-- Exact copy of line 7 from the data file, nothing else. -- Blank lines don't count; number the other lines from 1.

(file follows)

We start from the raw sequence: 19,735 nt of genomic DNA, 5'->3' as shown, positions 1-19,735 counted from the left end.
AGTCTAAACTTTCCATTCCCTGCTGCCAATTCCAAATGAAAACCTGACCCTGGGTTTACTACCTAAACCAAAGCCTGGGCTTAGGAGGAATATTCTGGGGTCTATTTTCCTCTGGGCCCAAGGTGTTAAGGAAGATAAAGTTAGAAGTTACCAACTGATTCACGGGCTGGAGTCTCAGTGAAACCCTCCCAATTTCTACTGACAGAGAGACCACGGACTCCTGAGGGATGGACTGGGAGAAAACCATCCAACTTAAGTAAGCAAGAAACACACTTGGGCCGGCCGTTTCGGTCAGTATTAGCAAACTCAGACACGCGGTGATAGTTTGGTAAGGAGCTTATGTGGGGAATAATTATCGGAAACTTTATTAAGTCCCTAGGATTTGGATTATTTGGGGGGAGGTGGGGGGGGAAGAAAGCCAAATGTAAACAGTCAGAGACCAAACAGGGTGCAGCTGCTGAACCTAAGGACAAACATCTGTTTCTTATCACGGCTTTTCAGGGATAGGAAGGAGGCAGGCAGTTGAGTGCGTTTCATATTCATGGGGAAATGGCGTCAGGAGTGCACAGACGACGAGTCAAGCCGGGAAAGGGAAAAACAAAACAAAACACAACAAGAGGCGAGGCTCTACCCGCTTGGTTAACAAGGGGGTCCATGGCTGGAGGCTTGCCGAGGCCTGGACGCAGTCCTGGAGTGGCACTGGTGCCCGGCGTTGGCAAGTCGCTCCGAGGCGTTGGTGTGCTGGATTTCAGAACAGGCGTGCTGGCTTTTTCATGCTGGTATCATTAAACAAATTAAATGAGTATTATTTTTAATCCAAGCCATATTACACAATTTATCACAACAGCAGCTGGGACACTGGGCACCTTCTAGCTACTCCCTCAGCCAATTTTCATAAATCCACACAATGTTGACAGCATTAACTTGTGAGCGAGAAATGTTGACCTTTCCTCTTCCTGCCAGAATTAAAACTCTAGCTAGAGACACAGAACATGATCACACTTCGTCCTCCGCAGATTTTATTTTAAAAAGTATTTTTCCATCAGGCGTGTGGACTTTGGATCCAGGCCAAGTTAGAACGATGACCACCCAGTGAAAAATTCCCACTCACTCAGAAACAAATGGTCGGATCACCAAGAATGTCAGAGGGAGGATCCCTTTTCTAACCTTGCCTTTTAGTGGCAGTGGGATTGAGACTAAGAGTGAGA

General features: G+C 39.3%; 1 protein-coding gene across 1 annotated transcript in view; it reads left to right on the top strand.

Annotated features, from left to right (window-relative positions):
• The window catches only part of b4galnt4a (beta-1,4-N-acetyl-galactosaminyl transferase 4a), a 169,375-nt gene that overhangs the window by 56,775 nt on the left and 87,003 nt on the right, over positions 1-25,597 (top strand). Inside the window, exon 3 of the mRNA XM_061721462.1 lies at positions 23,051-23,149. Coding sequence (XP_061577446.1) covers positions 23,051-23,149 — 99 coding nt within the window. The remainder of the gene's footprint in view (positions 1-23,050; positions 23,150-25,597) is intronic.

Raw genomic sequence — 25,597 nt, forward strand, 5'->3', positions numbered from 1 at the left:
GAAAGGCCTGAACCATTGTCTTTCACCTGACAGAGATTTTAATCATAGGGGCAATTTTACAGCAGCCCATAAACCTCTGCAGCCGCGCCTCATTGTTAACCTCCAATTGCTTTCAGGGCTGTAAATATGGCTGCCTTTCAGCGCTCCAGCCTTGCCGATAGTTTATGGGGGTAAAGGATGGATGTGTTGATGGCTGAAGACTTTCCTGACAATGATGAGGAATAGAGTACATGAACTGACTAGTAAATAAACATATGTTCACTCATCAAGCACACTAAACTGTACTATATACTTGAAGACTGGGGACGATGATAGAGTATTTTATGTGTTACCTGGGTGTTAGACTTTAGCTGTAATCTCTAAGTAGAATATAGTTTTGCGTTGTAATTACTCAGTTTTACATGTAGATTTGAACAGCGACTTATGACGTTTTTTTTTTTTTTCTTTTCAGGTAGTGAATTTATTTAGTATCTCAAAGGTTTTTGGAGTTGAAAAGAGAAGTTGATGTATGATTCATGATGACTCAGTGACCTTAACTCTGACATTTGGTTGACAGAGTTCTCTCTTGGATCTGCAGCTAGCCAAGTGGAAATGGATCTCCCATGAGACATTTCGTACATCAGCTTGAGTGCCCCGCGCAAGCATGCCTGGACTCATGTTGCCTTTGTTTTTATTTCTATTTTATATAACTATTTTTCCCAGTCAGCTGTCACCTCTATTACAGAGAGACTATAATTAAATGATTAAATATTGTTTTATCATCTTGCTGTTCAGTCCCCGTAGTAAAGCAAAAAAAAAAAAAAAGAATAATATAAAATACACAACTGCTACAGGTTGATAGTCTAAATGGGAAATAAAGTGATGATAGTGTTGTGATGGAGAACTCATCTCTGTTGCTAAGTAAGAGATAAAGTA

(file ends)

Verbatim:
GAAAGGCCTGAACCATTGTCTTTCACCTGACAGAGATTTTAATCATAGGGGCAATTTTACAGCAGCCCATAAACCTCTGCAGCCGCGCCTCATTGTTAACCTCCAATTGCTTTCAGGGCTGTAAATATGGCTGCCTTTCAGCGCTCCAGCCTTGCCGATAGTTTATGGGGGTAAAGGATGGATGTGTTGATGGCTGAAGACTTTCCTGACAATGATGAGGAATAGAGTACATGAACTGACTAGTAAATAAACATATGTTCACTCATCAAGCACACTAAACTGTACTATATACTTGAAGACTGGGGACGATGATAGAGTATTTTATGTGTTACCTGGGTGTTAGACTTTAGCTGTAATCTCTAAGTAGAATATAGTTTTGCGTTGTAATTACTCAGTTTTACATGTAGATTTGAACAGCGACTTATGACGTTTTTTTTTTTTTTCTTTTCAGGTAGTGAATTTATTTAGTATCTCAAAGGTTTTTGGAGTTGAAAAGAGAAGTTGATGTATGATTCATGATGACTCAGTGACCTTAACTCTGACATTTGGTTGACAGAGTTCTCTCTTGGATCTGCAGCTAGCCAAGTGGAAATGGATCTCCCATGAGACATTTCGTACATCAGCTTGAGTGCCCCGCGCAAGCATGCCTGGACTCATGTTGCCTTTGTTTTTATTTCTATTTTATATAACTATTTTTCCCAGTCAGCTGTCACCTCTATTACAGAGAGACTATAATTAAATGATTAAATATTGTTTTATCATCTTGCTGTTCAGTCCCCGTAGTAAAGCAAAAAAAAAAAAAAAGAATAATATAAAATACACAACTGCTACAGGTTGATAGTCTAAATGGGAAATAAAGTGATGATAGTGTTGTGATGGAGAACTCATCTCTGTTGCTAAGTAAGAGATAAAGTA